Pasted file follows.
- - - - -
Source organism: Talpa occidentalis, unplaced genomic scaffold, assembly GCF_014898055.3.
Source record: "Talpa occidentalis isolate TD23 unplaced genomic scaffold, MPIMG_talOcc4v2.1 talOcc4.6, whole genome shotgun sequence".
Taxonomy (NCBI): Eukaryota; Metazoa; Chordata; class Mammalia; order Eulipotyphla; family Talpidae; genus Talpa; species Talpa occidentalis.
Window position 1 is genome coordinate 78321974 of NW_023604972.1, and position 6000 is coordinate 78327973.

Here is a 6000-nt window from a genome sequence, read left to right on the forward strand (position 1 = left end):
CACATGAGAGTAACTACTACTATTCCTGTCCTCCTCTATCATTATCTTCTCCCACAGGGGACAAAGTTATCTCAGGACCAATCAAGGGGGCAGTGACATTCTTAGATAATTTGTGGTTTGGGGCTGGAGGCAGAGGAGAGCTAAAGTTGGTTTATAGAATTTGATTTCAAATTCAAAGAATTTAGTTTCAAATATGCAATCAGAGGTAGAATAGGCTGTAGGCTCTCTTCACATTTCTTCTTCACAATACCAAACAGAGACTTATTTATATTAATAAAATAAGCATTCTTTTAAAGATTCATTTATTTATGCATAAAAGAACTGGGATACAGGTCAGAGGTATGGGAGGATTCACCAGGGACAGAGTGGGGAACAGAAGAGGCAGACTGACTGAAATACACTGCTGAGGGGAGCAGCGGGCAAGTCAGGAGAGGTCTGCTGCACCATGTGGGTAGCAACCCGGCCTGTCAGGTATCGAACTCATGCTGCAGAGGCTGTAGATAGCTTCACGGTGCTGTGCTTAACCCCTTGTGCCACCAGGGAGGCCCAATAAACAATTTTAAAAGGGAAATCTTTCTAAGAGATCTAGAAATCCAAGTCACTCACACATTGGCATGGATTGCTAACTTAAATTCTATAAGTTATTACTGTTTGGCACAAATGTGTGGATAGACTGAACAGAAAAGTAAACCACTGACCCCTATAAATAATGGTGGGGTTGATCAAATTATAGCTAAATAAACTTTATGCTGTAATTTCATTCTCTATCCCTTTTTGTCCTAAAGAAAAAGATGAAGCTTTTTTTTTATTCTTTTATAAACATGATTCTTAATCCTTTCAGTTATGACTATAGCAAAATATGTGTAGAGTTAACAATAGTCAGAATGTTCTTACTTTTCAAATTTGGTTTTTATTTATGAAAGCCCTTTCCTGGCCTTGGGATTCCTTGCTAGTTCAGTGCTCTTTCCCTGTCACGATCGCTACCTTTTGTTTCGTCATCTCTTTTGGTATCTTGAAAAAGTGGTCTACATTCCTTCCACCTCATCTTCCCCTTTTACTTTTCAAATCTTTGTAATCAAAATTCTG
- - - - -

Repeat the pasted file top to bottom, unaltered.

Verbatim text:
Source organism: Talpa occidentalis, unplaced genomic scaffold, assembly GCF_014898055.3.
Source record: "Talpa occidentalis isolate TD23 unplaced genomic scaffold, MPIMG_talOcc4v2.1 talOcc4.6, whole genome shotgun sequence".
Taxonomy (NCBI): Eukaryota; Metazoa; Chordata; class Mammalia; order Eulipotyphla; family Talpidae; genus Talpa; species Talpa occidentalis.
Window position 1 is genome coordinate 78321974 of NW_023604972.1, and position 6000 is coordinate 78327973.

Here is a 6000-nt window from a genome sequence, read left to right on the forward strand (position 1 = left end):
CACATGAGAGTAACTACTACTATTCCTGTCCTCCTCTATCATTATCTTCTCCCACAGGGGACAAAGTTATCTCAGGACCAATCAAGGGGGCAGTGACATTCTTAGATAATTTGTGGTTTGGGGCTGGAGGCAGAGGAGAGCTAAAGTTGGTTTATAGAATTTGATTTCAAATTCAAAGAATTTAGTTTCAAATATGCAATCAGAGGTAGAATAGGCTGTAGGCTCTCTTCACATTTCTTCTTCACAATACCAAACAGAGACTTATTTATATTAATAAAATAAGCATTCTTTTAAAGATTCATTTATTTATGCATAAAAGAACTGGGATACAGGTCAGAGGTATGGGAGGATTCACCAGGGACAGAGTGGGGAACAGAAGAGGCAGACTGACTGAAATACACTGCTGAGGGGAGCAGCGGGCAAGTCAGGAGAGGTCTGCTGCACCATGTGGGTAGCAACCCGGCCTGTCAGGTATCGAACTCATGCTGCAGAGGCTGTAGATAGCTTCACGGTGCTGTGCTTAACCCCTTGTGCCACCAGGGAGGCCCAATAAACAATTTTAAAAGGGAAATCTTTCTAAGAGATCTAGAAATCCAAGTCACTCACACATTGGCATGGATTGCTAACTTAAATTCTATAAGTTATTACTGTTTGGCACAAATGTGTGGATAGACTGAACAGAAAAGTAAACCACTGACCCCTATAAATAATGGTGGGGTTGATCAAATTATAGCTAAATAAACTTTATGCTGTAATTTCATTCTCTATCCCTTTTTGTCCTAAAGAAAAAGATGAAGCTTTTTTTTTATTCTTTTATAAACATGATTCTTAATCCTTTCAGTTATGACTATAGCAAAATATGTGTAGAGTTAACAATAGTCAGAATGTTCTTACTTTTCAAATTTGGTTTTTATTTATGAAAGCCCTTTCCTGGCCTTGGGATTCCTTGCTAGTTCAGTGCTCTTTCCCTGTCACGATCGCTACCTTTTGTTTCGTCATCTCTTTTGGTATCTTGAAAAAGTGGTCTACATTCCTTCCACCTCATCTTCCCCTTTTACTTTTCAAATCTTTGTAATCAAAATTCTG